This exercise is excellent for improving shoulder mobility and posture. Lay face down on the ball then raise straight arms up past the height of your head, palms facing each other.
If you’re feeling more advanced, grab a small kettlebell or dumbbell to really work those posterior deltoids.
Tip: it’s a good idea to keep your shoulders away from your ears on this particular exercise. Imagine your shoulder cage widening and pressing down.
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One-Arm Bent Over Rows
Put one hand on the stability ball for support, while “sawing” the other arm holding a weight.
Don’t just pump your arm. The bicep will do all the work if you let it. Instead, initiate the movement from your lat (side back “wing” muscle).
If you happen to be over the age of 50, it’s a good idea to keep your upper chest muscles firm and lifted – so that your nipples don’t start crawling down toward your belly button. Gravity and time have a way of doing that.
The good thing about the fly exercise is that – unlike presses – it doesn’t take a ton of weight to engage the chest muscles.
Keep the elbows soft on the way down, then straighten a bit (but don’t elbow-lock) on the way up, ending with the weights above your neck.
Your anterior deltoids will be tempted to take over the brunt of the work, so keep that mind-muscle connection going with your pecs.
Rear Delt Flies
The human body wasn’t really designed to text on phones, or sit at desks or behind steering wheels. These habitual, sedentary activities in modern life have a tendency to create slouchy spines.
Fortunately, real delt flies are excellent for rear deltoids and the posterior chain and can be a really posture-improver. This exercise is similar to chest flies, but facing down.
Incline Chest-Tricep Push Up, Followed by Pullovers
Sculpted-arms is a good look for you. Pay attention to your wrists and elbows while doing incline chest-triceps push-ups. Modify according to the needs of your body.
Then flip over, and do pullovers, using a kettlebell or dumbbell. To engage more of the lat back muscles, prevent your elbows from flaring out too much – only keep them slightly soft.
Split Squats Followed by Overhead Squat Using Stability Ball
First, place ball against wall or fence, lean against it, and reach one leg back. Lower, then return upright. Repeat on other leg.
Be sure to activate your abdominal muscles while squatting. Keep your spine long, your pelvis centered, your waist tight, and your glutes squeezed.
Follow split squats, with overhead squats, still leaning back against the ball.
Be aware of your foot positioning –– try not to roll to one side of the foot.
It’s tempting to hold your breath, so remember to let your breathing help you.
It’s also important to make symmetry a priority when sculpting the human body:
- I see lots of women who have leg muscles stronger than their upper bodies.
- And I see many men who have upper bodies that are disproportionately stronger than their lower half.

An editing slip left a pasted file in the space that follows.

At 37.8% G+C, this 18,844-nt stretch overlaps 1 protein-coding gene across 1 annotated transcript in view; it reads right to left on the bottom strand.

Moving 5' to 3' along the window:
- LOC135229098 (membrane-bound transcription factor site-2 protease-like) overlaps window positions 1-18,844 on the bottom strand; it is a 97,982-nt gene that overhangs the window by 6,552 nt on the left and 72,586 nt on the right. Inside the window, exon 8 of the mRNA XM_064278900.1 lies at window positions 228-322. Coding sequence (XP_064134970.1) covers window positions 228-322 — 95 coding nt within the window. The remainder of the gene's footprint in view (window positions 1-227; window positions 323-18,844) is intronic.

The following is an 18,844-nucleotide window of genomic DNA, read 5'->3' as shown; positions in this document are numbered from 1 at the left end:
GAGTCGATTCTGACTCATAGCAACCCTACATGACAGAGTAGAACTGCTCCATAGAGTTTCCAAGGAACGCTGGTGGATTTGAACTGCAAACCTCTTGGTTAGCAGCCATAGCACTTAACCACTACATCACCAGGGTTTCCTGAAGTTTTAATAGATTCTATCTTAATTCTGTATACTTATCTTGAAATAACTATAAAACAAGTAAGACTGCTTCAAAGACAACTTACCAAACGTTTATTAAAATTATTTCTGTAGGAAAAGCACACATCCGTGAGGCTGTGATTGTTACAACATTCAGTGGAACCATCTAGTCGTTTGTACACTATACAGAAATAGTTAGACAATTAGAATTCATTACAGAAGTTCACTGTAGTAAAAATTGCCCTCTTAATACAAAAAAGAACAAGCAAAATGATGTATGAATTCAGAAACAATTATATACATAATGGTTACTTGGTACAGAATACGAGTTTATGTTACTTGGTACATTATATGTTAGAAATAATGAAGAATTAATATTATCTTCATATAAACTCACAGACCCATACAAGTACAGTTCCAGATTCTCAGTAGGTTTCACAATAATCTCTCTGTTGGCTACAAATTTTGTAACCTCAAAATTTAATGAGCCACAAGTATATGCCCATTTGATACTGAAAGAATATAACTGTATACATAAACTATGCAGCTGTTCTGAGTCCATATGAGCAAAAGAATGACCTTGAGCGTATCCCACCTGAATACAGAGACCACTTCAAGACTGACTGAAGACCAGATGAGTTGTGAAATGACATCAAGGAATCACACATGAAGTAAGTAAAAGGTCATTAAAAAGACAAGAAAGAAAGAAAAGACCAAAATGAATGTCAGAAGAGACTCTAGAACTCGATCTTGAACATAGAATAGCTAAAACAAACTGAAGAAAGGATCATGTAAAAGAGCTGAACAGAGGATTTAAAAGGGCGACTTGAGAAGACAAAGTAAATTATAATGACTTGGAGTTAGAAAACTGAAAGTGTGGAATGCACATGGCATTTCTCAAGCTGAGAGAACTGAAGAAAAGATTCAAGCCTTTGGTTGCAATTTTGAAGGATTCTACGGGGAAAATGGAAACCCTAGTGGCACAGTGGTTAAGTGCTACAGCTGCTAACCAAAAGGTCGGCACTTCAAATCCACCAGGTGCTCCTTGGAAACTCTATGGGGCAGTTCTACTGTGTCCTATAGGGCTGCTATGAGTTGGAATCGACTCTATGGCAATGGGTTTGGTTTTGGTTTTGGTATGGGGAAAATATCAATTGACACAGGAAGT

Asymmetrical muscular development can pull on your joints and tissues unevenly – such as your spine, knees, shoulders, and pelvis – and create imbalances.
Take an honest, objective look at yourself in the mirror and evaluate your development through the lens of symmetry.
Whatever body part is lagging behind, train that area with a bit more effort and a bit more often.
Lower Back Extensions
It’s good to develop the posterior chain of your core muscles, but always be extra careful with back extensions. Go slowly, listen to the needs of your spine, and remember that there isn’t a need to come much higher than hip-level.
Lay over the ball, lowering your torso down so that your nose almost touches the ground. Then raise up to hip height. (You’ll need to hook your feet under something, like a bench. Or have a workout buddy hold your heels.)
Finish this full-body workout with a prayer stretch – to loosen your lower back and hips, and to help your breathing gradually return to normal.
These 14 exercises represent only a fraction of the number of strengthening movements that can be done on a stability ball.
Whenever you exercise, engage your own sense of personal responsibility. The very nature of exercise involves some degree of risk, so be mindful and focused when attempting challenging movements. If something causes joint pain, don’t do it. Consult your medical doctor to get the all-clear before attempting new full-body training regimens.
I encourage you to remember that your stability ball can also be used in place of a chair at your desk.
While the chair deactivates your abdominals and turns your glutes from boulders into pancakes, sitting on the stability balls wakes all of those muscles up and again – and keeps them charged.
Hopefully, the full-body workout outlined here has lubricated your imagination and got you thinking about what might be possible in your own training.
Special thanks to Ákos Farkas for his help with this article.